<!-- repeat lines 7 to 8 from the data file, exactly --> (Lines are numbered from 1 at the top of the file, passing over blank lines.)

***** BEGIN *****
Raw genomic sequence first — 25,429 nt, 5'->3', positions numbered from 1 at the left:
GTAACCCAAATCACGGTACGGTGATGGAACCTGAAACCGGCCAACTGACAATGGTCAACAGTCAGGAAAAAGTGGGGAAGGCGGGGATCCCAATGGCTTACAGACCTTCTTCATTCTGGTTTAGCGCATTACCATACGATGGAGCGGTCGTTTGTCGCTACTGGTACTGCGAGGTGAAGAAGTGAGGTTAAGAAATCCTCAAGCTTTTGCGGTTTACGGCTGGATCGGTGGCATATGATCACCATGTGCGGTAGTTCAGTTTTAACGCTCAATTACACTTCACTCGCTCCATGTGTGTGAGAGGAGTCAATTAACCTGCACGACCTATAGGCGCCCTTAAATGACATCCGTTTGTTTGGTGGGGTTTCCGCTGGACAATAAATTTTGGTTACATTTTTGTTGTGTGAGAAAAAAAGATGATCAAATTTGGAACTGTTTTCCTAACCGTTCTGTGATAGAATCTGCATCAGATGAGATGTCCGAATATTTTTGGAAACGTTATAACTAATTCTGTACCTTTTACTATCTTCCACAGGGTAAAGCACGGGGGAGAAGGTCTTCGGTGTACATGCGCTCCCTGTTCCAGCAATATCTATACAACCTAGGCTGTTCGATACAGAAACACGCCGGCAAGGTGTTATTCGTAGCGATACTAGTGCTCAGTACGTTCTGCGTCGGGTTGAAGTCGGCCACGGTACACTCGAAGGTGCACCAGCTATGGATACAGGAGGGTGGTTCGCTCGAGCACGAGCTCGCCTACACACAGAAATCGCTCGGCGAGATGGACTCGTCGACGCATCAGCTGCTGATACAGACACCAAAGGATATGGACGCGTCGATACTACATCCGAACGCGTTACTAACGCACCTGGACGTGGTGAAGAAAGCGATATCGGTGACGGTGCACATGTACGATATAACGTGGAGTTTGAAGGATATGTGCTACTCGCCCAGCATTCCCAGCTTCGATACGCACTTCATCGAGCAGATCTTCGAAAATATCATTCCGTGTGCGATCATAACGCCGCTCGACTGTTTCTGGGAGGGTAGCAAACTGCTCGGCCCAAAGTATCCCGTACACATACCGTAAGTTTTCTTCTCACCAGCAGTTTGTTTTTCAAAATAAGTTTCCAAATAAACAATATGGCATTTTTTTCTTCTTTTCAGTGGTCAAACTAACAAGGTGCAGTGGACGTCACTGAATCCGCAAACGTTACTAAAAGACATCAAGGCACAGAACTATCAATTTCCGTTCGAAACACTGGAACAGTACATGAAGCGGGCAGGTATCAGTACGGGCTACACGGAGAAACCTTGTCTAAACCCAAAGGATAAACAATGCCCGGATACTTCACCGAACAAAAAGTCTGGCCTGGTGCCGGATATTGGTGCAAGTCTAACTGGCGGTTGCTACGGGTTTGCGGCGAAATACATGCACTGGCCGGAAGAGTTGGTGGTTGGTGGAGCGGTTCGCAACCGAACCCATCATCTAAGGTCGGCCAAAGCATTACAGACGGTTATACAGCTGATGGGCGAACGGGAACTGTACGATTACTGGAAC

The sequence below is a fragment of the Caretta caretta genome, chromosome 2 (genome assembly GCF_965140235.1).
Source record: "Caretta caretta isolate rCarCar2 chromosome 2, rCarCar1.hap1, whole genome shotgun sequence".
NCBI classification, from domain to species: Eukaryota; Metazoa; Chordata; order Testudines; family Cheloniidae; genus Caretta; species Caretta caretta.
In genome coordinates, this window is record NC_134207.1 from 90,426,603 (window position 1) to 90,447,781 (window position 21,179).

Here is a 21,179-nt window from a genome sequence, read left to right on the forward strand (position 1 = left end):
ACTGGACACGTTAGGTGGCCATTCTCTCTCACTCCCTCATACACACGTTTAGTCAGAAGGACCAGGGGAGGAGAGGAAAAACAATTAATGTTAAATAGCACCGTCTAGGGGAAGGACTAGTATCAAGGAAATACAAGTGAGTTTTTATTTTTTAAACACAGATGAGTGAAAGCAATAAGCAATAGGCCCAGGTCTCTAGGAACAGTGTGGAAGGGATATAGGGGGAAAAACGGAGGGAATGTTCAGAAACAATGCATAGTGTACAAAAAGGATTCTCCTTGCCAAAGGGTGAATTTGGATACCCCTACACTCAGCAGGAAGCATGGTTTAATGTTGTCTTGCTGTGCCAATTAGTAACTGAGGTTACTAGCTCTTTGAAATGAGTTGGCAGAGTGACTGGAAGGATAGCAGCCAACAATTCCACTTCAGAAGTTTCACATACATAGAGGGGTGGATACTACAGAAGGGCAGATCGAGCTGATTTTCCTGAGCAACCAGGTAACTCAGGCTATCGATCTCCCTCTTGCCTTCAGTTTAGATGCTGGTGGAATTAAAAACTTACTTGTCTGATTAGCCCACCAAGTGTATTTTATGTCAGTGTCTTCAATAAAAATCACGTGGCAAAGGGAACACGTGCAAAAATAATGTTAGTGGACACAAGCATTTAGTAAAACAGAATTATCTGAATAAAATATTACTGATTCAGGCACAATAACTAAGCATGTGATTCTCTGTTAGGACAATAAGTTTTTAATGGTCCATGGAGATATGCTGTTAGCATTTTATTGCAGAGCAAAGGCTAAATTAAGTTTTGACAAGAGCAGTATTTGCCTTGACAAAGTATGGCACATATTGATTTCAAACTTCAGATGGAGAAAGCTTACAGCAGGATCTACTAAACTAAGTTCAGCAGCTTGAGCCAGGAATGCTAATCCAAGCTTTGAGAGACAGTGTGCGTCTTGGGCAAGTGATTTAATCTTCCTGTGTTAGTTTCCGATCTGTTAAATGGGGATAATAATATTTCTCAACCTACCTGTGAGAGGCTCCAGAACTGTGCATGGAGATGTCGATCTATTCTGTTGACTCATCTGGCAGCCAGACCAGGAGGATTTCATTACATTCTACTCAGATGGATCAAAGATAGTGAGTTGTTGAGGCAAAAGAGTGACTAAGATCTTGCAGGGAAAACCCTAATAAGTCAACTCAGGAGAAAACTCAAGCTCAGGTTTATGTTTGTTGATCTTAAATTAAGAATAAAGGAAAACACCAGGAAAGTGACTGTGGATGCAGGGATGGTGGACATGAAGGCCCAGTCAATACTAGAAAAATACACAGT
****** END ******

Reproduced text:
Here is a 21,179-nt window from a genome sequence, read left to right on the forward strand (position 1 = left end):
ACTGGACACGTTAGGTGGCCATTCTCTCTCACTCCCTCATACACACGTTTAGTCAGAAGGACCAGGGGAGGAGAGGAAAAACAATTAATGTTAAATAGCACCGTCTAGGGGAAGGACTAGTATCAAGGAAATACAAGTGAGTTTTTATTTTTTAAACACAGATGAGTGAAAGCAATAAGCAATAGGCCCAGGTCTCTAGGAACAGTGTGGAAGGGATATAGGGGGAAAAACGGAGGGAATGTTCAGAAACAATGCATAGTGTACAAAAAGGATTCTCCTTGCCAAAGGGTGAATTTGGATACCCCTACACTCAGCAGGAAGCATGGTTTAATGTTGTCTTGCTGTGCCAATTAGTAACTGAGGTTACTAGCTCTTTGAAATGAGTTGGCAGAGTGACTGGAAGGATAGCAGCCAACAATTCCACTTCAGAAGTTTCACATACATAGAGGGGTGGATACTACAGAAGGGCAGATCGAGCTGATTTTCCTGAGCAACCAGGTAACTCAGGCTATCGATCTCCCTCTTGCCTTCAGTTTAGATGCTGGTGGAATTAAAAACTTACTTGTCTGATTAGCCCACCAAGTGTATTTTATGTCAGTGTCTTCAATAAAAATCACGTGGCAAAGGGAACACGTGCAAAAATAATGTTAGTGGACACAAGCATTTAGTAAAACAGAATTATCTGAATAAAATATTACTGATTCAGGCACAATAACTAAGCATGTGATTCTCTGTTAGGACAATAAGTTTTTAATGGTCCATGGAGATATGCTGTTAGCATTTTATTGCAGAGCAAAGGCTAAATTAAGTTTTGACAAGAGCAGTATTTGCCTTGACAAAGTATGGCACATATTGATTTCAAACTTCAGATGGAGAAAGCTTACAGCAGGATCTACTAAACTAAGTTCAGCAGCTTGAGCCAGGAATGCTAATCCAAGCTTTGAGAGACAGTGTGCGTCTTGGGCAAGTGATTTAATCTTCCTGTGTTAGTTTCCGATCTGTTAAATGGGGATAATAATATTTCTCAACCTACCTGTGAGAGGCTCCAGAACTGTGCATGGAGATGTCGATCTATTCTGTTGACTCATCTGGCAGCCAGACCAGGAGGATTTCATTACATTCTACTCAGATGGATCAAAGATAGTGAGTTGTTGAGGCAAAAGAGTGACTAAGATCTTGCAGGGAAAACCCTAATAAGTCAACTCAGGAGAAAACTCAAGCTCAGGTTTATGTTTGTTGATCTTAAATTAAGAATAAAGGAAAACACCAGGAAAGTGACTGTGGATGCAGGGATGGTGGACATGAAGGCCCAGTCAATACTAGAAAAATACACAGT